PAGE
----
LONDON (Reuters) - London’s transport chief believes a bus strike is unlikely during this month’s Olympics despite an unresolved dispute over bonuses for drivers, Peter Hendy said on Friday.
Hendy, commissioner at London’s public transport authority Transport for London (TfL), also said it was not his intention to catch motorists out with the 109-mile Olympic Route Network (ORN) and its more restrictive 30 miles of Games Lanes.
The capital’s distinctive red double and single-decker buses carry about 6.5 million passengers a day on frequently log-jammed roads.
They will play a major part in the TfL’s agenda to get people out of their cars and on to public transport during the Games which start on July 27.
Bus drivers have already held a 24-hour strike over a demand for an extra 500 pounds to compensate for the stress of working during the Games, pointing to other pay deals agreed with London’s rail staff.
“I think it is very unlikely,” Hendy told Reuters when asked about the chances of a strike during the Olympics.
Talks began this week after the TfL stepped in with an offer on top of that made by the private sector bus employers.
“The bus staff in London are very reasonable and decent people and I think they are as excited as everybody else to have the Olympics in London,” Hendy said.
TfL is also urging Londoners who do not go away on their summer holidays to work from home or change their working hours.
Combined with a drop in the number of regular tourists, they hope to produce a 30 percent drop in transport use during peak times, leaving room for the anticipated extra three million daily journeys.
Hendy said businesses were getting the message to plan ahead even if some had yet to pass the information on to staff.
“Our encouragement to them is now is the time, you can’t leave it any longer,” he said.
TfL is also trying to get to small businesses who are unlikely to plan in advance by knocking on doors and placing leaflets in cash and carry stores.
Hendy denied road markings and signage for the ORN and Games Lanes would confuse motorists, adding he was not interested in fining people but on getting traffic moving smoothly.
Games Lanes are designed to only ferry the 82,000 athletes, VIPs, officials, sponsors and media and come into operation two days before the Olympics start.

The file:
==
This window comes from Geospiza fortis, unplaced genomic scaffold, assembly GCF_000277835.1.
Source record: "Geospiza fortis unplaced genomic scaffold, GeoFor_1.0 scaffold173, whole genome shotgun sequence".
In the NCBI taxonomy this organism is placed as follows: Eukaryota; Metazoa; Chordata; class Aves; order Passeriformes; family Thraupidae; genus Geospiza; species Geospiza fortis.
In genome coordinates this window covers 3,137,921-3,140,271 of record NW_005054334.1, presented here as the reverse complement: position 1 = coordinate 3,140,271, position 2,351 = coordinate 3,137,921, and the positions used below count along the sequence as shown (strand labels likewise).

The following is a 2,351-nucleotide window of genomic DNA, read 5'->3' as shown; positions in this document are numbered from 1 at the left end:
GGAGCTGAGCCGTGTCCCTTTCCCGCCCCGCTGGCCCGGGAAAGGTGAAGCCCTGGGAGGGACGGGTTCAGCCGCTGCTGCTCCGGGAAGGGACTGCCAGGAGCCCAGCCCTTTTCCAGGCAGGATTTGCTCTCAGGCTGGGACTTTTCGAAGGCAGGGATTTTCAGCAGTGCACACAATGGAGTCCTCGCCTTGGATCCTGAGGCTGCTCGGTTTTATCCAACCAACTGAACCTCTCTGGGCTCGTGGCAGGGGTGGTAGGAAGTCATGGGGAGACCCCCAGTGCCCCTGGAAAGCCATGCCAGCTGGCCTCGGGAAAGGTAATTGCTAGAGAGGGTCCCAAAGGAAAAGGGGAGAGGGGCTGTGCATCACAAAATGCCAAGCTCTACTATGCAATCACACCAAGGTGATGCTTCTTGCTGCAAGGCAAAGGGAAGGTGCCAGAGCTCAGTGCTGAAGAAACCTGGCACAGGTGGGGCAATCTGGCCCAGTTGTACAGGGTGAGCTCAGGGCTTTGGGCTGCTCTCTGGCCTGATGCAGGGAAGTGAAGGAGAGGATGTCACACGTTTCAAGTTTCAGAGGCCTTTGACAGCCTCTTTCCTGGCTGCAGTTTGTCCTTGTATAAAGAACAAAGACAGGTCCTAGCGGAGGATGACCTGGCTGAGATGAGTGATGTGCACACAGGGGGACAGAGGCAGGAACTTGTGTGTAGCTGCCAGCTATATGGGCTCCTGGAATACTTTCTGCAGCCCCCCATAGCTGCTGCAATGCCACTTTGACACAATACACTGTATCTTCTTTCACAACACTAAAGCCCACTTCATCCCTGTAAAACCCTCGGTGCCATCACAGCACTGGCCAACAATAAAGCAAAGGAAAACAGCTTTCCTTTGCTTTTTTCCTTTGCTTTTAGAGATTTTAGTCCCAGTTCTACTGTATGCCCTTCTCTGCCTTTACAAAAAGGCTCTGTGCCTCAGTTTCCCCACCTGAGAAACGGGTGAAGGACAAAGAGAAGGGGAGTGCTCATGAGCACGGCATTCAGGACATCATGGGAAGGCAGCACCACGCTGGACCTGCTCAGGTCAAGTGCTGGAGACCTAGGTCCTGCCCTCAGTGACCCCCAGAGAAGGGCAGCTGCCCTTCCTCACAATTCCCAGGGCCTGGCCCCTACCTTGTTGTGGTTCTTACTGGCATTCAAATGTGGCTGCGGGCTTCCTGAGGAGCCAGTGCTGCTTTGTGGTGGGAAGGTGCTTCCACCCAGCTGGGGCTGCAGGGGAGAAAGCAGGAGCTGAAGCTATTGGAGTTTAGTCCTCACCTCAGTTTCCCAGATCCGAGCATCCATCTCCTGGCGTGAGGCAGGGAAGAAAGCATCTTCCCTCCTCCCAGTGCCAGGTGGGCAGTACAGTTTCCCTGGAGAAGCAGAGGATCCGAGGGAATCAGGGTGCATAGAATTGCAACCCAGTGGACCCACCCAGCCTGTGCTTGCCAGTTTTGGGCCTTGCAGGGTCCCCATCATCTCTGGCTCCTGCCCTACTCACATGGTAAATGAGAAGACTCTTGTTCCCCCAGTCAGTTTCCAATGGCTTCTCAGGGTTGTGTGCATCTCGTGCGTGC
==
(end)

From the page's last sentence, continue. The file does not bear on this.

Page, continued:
“It is quite clear to me already that from the markings we have put down without all the signage that people can very clearly see what’s there and I don’t think people will be confused,” Hendy said.
TfL, conscious of the pressure on an ageing and overcrowded public transport network, has been encouraging people to don their cycling helmets and peddle to venues.
It has an ambitious target of increasing the number cycling and walking by 16 percent, even though one report suggested the figure might be nearer five percent.
Hendy denied the wet British summer weather would put people off getting on their bikes.
”Most people are quite used to walking and cycling in the rain,“ he said. ”I do both.
“The weather is not off-putting, I mean the weather that puts people off is snow and ice in January and February, not rain in July.”
Hendy said there was adequate cycling provision at every stadium even though the self-service “Boris bike” hire scheme does not reach the Olympic Park in east London.
“My understanding is that every venue has what the ODA (Olympic Delivery Authority) and London 2012 believe to be the right amount of cycle parking,” he said.
It would be impossible to have Boris bikes in the Olympic Park because of logistical problems, he added, reassuring cyclists that the nearest self-service hire stands were about 12 minutes’ walk away.
About 40 miles of cycle ways and pedestrian routes have been installed, Hendy added.
Reporting by Avril Ormsby